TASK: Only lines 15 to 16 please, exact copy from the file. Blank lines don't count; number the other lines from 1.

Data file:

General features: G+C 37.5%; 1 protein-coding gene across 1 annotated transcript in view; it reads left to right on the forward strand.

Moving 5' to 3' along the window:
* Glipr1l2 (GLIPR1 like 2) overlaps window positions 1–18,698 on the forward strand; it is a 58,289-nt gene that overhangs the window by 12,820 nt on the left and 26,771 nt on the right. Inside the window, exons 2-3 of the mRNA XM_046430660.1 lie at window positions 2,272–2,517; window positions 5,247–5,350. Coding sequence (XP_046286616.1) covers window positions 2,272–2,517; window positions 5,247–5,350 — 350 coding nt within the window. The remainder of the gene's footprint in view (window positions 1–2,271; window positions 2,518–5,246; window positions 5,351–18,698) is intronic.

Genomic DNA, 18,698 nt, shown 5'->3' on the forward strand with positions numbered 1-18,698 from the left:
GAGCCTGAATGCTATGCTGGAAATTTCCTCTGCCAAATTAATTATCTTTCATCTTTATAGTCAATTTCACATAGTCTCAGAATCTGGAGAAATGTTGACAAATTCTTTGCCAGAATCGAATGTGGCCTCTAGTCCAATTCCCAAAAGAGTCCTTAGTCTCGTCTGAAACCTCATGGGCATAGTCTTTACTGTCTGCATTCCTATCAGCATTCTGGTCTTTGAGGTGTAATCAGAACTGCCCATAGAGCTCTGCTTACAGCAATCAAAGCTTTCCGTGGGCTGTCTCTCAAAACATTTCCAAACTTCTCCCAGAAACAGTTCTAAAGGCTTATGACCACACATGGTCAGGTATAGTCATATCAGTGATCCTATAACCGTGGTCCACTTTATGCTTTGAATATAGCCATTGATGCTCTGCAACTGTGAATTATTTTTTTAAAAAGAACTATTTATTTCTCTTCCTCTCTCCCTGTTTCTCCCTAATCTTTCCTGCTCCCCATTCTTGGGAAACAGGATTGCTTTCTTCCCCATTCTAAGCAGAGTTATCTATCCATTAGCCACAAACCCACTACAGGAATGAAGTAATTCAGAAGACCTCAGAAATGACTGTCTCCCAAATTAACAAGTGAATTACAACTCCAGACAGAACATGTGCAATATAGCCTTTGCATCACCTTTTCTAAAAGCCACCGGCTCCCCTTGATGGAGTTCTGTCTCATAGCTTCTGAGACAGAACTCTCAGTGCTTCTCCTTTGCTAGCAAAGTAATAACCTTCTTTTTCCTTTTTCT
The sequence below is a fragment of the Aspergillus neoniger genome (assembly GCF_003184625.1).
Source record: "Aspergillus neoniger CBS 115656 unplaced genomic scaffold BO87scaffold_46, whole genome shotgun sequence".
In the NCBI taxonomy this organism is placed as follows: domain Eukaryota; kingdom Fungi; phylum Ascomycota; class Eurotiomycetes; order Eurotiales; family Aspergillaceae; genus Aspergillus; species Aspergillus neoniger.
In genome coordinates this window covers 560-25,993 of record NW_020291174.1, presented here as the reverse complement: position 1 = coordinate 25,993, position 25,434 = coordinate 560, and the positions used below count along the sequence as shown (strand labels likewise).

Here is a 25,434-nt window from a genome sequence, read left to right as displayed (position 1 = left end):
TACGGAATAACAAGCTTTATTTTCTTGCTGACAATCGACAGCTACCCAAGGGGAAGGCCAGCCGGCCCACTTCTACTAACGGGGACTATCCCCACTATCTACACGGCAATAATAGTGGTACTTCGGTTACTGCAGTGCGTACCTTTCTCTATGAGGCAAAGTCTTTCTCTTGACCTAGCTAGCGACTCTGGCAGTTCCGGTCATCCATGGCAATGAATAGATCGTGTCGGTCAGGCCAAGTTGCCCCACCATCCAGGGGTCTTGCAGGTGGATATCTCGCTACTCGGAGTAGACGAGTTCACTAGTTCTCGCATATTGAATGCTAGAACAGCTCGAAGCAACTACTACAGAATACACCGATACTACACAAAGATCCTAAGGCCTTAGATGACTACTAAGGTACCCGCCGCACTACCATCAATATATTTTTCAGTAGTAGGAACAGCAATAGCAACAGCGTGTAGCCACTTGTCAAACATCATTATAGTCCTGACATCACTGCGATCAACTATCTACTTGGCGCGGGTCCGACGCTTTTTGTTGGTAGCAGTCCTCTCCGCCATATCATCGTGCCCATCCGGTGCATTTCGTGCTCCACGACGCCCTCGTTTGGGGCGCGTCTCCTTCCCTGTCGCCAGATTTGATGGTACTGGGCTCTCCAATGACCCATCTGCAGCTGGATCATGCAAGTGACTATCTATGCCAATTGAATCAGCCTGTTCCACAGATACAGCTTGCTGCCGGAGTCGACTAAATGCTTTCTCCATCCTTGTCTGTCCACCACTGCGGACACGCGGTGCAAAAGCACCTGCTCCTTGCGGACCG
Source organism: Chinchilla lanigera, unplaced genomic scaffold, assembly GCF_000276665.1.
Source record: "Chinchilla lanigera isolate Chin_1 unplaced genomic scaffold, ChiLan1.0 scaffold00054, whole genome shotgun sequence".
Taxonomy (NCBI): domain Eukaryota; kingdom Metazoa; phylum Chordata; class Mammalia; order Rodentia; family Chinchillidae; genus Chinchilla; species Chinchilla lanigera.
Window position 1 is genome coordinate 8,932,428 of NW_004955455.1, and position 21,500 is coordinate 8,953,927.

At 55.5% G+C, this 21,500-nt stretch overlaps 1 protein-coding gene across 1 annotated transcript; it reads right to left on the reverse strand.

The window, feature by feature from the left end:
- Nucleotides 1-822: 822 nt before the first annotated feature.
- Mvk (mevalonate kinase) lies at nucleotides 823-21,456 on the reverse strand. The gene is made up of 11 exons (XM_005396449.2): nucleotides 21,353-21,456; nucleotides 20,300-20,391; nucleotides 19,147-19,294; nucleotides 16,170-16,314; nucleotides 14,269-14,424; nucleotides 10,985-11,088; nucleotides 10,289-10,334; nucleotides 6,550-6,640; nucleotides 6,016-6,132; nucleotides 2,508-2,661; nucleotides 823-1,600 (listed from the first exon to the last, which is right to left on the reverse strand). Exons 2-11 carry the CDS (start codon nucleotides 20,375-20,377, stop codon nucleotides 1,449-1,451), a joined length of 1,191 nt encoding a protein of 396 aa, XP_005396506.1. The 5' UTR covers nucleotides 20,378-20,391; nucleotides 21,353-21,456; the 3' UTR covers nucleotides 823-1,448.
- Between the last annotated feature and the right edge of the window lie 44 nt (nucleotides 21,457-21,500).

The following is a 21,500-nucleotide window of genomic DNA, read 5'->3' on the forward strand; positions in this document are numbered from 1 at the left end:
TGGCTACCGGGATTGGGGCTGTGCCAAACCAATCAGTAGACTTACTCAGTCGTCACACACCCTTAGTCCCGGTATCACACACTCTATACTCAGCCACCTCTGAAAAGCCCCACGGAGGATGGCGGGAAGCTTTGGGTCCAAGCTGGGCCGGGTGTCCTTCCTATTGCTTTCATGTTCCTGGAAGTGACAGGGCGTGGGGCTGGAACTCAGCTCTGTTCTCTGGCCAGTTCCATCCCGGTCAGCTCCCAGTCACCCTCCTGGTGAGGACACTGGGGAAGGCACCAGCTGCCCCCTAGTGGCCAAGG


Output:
Window position 1 is genome coordinate 8,932,428 of NW_004955455.1, and position 21,500 is coordinate 8,953,927.

At 55.5% G+C, this 21,500-nt stretch overlaps 1 protein-coding gene across 1 annotated transcript; it reads right to left on the reverse strand.